Early voting popular around the nation
Mitch E. Perry
WMNF Drive-Time News Tuesday
Long lines continued today in many early voting locations throughout the bay area and the state.
Polls will be open from 7 a.m. to 7 p.m. tomorrow, and for a total of 12 hours this weekend. Check with your local Supervisor of Elections for those weekend times.
Florida is not the only state to extend its early voting hours. USA Today reports that Indiana, New Mexico, Ohio and Tennessee have also extended their hours because of a huge turnout. They also report that those states, as well as Florida, Nevada, Colorado, Georgia and North Carolina have had the largest participation of early voters.
Democrats in Florida have been excited about the long lines, believing that augers well for their candidate, Barack Obama.
However, that euphoria may be misplaced. The Sarasota Herald-Tribune reported today that after a slow start, Republicans have been casting more early ballots over the last week in Florida, and have almost caught up with Democrats.
They report that through Tuesday, Democrats had cast 41 percent of early voting ballots, while Republicans accounted for 40 percent.
Another key constituency that has not come through for the Obama campaign so far in the early voting is young voters. According to the Orlando Sentinel, young people are turning out in disproportionately low numbers. They report that despite the fact that major registration efforts this year boosted their totals to nearly 25 percent of the total electorate in Florida, voters younger than 35 represent only 15 percent of early voters, making them the worst-performing demographic group in the analysis.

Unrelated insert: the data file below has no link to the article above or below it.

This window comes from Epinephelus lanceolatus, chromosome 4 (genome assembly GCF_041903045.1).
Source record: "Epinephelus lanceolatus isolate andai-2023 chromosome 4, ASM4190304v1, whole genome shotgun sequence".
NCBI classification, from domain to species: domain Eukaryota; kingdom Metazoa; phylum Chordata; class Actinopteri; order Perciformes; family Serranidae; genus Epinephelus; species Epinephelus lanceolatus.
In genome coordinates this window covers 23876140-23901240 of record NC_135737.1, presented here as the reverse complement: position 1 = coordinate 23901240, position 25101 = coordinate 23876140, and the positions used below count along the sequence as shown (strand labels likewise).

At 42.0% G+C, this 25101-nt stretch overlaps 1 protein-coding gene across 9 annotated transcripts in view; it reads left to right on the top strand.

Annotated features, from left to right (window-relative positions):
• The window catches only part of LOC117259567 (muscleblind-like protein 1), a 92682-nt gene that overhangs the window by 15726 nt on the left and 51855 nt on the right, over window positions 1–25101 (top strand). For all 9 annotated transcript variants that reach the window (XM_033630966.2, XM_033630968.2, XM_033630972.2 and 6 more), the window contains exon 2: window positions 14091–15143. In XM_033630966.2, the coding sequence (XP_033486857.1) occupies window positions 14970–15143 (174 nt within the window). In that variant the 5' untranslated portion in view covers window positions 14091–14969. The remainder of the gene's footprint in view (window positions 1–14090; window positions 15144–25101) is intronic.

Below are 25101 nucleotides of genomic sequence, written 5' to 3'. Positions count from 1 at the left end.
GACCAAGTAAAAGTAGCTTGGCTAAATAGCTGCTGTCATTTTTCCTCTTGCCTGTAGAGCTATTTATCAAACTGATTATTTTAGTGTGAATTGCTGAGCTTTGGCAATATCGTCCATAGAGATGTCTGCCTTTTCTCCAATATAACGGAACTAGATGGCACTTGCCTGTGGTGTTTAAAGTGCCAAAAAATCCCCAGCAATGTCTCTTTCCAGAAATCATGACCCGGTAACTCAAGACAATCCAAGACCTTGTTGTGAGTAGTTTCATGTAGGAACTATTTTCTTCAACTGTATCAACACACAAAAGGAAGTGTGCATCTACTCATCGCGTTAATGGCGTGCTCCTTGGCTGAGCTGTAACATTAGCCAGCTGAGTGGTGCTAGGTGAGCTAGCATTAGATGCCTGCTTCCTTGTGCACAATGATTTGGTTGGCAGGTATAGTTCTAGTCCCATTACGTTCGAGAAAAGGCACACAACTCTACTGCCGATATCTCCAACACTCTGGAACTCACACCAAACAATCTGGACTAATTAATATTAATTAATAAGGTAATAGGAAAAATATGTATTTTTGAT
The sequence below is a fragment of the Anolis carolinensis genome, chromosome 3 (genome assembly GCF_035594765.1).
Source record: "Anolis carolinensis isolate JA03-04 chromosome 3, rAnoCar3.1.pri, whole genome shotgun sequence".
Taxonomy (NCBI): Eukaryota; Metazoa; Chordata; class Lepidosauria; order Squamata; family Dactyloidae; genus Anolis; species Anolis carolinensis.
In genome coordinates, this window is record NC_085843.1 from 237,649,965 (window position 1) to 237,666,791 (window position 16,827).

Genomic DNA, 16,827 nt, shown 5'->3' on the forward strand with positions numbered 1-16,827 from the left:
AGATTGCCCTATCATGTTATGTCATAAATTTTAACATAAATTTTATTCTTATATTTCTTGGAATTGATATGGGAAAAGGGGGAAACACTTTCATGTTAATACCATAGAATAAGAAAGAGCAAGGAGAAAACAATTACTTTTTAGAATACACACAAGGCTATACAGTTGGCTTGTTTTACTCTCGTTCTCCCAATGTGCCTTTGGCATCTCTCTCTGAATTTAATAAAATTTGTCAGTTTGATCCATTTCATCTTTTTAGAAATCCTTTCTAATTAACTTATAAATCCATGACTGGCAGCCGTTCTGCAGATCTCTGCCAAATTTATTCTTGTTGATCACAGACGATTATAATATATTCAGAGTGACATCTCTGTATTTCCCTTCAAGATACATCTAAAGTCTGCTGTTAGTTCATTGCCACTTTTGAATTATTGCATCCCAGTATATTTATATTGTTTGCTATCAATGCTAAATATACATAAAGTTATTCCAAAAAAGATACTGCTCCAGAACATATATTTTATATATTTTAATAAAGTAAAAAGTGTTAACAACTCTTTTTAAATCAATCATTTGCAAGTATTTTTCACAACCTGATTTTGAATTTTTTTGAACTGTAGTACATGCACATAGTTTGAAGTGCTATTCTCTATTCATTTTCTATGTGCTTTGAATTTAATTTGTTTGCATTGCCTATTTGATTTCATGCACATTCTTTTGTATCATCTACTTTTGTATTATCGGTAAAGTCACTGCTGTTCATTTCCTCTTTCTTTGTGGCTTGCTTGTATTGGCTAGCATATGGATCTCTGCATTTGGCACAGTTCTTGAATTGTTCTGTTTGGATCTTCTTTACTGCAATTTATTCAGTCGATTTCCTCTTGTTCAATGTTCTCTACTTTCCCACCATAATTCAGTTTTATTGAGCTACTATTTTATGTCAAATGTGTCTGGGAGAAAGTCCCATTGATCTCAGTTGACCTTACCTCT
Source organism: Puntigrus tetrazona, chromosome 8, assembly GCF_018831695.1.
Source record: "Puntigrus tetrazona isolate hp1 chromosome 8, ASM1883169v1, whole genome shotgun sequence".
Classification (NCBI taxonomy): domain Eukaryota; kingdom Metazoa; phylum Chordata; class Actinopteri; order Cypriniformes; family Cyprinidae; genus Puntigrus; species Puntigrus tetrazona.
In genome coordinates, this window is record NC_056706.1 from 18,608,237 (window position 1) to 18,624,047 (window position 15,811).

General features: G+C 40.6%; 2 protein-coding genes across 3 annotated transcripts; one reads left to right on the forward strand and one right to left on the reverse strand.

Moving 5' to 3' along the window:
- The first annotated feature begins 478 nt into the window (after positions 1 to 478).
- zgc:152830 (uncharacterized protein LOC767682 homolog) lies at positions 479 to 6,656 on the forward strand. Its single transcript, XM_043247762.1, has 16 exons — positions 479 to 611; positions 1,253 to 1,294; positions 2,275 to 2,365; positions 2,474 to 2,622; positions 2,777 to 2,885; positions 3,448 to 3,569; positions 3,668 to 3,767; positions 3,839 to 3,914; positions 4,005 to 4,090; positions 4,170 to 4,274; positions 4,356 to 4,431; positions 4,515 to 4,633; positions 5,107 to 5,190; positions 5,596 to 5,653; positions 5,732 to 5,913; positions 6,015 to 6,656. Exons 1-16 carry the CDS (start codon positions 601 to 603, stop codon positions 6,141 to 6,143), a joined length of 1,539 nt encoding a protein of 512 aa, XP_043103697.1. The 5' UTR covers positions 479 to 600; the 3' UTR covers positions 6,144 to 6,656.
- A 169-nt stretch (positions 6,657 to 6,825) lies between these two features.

However, that same analysis shows that blacks are turning out in huge numbers, as are people over 55. On Tuesday, Ausman held a news conference where he called for a Grand Jury to investigate Pinellas County Supervisor of Elections Deborah Clark and Bob Sweat, her counterpart in Manatee County. Clark has been heavily criticized by Democrats for only opening three early voting sites.
Clark is facing opposition at the polls in Pinellas County next week. Jack Killingsworth is the first Democrat to run for Supervisor of Elections in Pinellas since 1976. Yesterday he introduced giant “wait clocks” at the three early voting sites. Killingsworth says they’re a reminder for voters that he is committed to setting up voting procedures where each voter can vote in 15 minutes or less.comments powered by Disqus